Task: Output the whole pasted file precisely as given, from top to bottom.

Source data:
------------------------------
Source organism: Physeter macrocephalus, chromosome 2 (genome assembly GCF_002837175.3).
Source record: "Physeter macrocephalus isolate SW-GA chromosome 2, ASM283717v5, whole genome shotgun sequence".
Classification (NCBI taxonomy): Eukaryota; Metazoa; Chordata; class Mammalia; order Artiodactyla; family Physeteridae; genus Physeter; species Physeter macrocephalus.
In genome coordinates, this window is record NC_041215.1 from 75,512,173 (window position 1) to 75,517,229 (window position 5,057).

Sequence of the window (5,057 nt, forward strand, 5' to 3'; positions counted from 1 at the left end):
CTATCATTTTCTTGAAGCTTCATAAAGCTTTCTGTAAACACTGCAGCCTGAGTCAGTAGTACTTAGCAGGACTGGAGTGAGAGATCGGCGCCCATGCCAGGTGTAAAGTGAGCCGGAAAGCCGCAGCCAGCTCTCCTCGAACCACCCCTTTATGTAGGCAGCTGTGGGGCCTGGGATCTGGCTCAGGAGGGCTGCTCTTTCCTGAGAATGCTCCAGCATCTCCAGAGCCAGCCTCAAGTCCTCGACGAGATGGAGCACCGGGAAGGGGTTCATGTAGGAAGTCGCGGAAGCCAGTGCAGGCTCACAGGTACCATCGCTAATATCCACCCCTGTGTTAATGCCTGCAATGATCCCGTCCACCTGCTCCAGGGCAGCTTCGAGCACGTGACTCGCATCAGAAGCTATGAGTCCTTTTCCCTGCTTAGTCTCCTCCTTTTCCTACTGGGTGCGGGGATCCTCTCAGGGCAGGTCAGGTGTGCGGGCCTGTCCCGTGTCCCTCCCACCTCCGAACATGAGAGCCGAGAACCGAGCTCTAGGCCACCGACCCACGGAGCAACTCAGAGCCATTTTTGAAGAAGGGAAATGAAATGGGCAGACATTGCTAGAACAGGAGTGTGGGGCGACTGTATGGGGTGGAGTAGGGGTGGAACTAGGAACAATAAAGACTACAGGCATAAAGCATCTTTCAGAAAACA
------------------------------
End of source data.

Source organism: Physeter macrocephalus, chromosome 2 (genome assembly GCF_002837175.3).
Source record: "Physeter macrocephalus isolate SW-GA chromosome 2, ASM283717v5, whole genome shotgun sequence".
Classification (NCBI taxonomy): Eukaryota; Metazoa; Chordata; class Mammalia; order Artiodactyla; family Physeteridae; genus Physeter; species Physeter macrocephalus.
In genome coordinates, this window is record NC_041215.1 from 75,512,173 (window position 1) to 75,517,229 (window position 5,057).

Sequence of the window (5,057 nt, forward strand, 5' to 3'; positions counted from 1 at the left end):
CTATCATTTTCTTGAAGCTTCATAAAGCTTTCTGTAAACACTGCAGCCTGAGTCAGTAGTACTTAGCAGGACTGGAGTGAGAGATCGGCGCCCATGCCAGGTGTAAAGTGAGCCGGAAAGCCGCAGCCAGCTCTCCTCGAACCACCCCTTTATGTAGGCAGCTGTGGGGCCTGGGATCTGGCTCAGGAGGGCTGCTCTTTCCTGAGAATGCTCCAGCATCTCCAGAGCCAGCCTCAAGTCCTCGACGAGATGGAGCACCGGGAAGGGGTTCATGTAGGAAGTCGCGGAAGCCAGTGCAGGCTCACAGGTACCATCGCTAATATCCACCCCTGTGTTAATGCCTGCAATGATCCCGTCCACCTGCTCCAGGGCAGCTTCGAGCACGTGACTCGCATCAGAAGCTATGAGTCCTTTTCCCTGCTTAGTCTCCTCCTTTTCCTACTGGGTGCGGGGATCCTCTCAGGGCAGGTCAGGTGTGCGGGCCTGTCCCGTGTCCCTCCCACCTCCGAACATGAGAGCCGAGAACCGAGCTCTAGGCCACCGACCCACGGAGCAACTCAGAGCCATTTTTGAAGAAGGGAAATGAAATGGGCAGACATTGCTAGAACAGGAGTGTGGGGCGACTGTATGGGGTGGAGTAGGGGTGGAACTAGGAACAATAAAGACTACAGGCATAAAGCATCTTTCAGAAAACA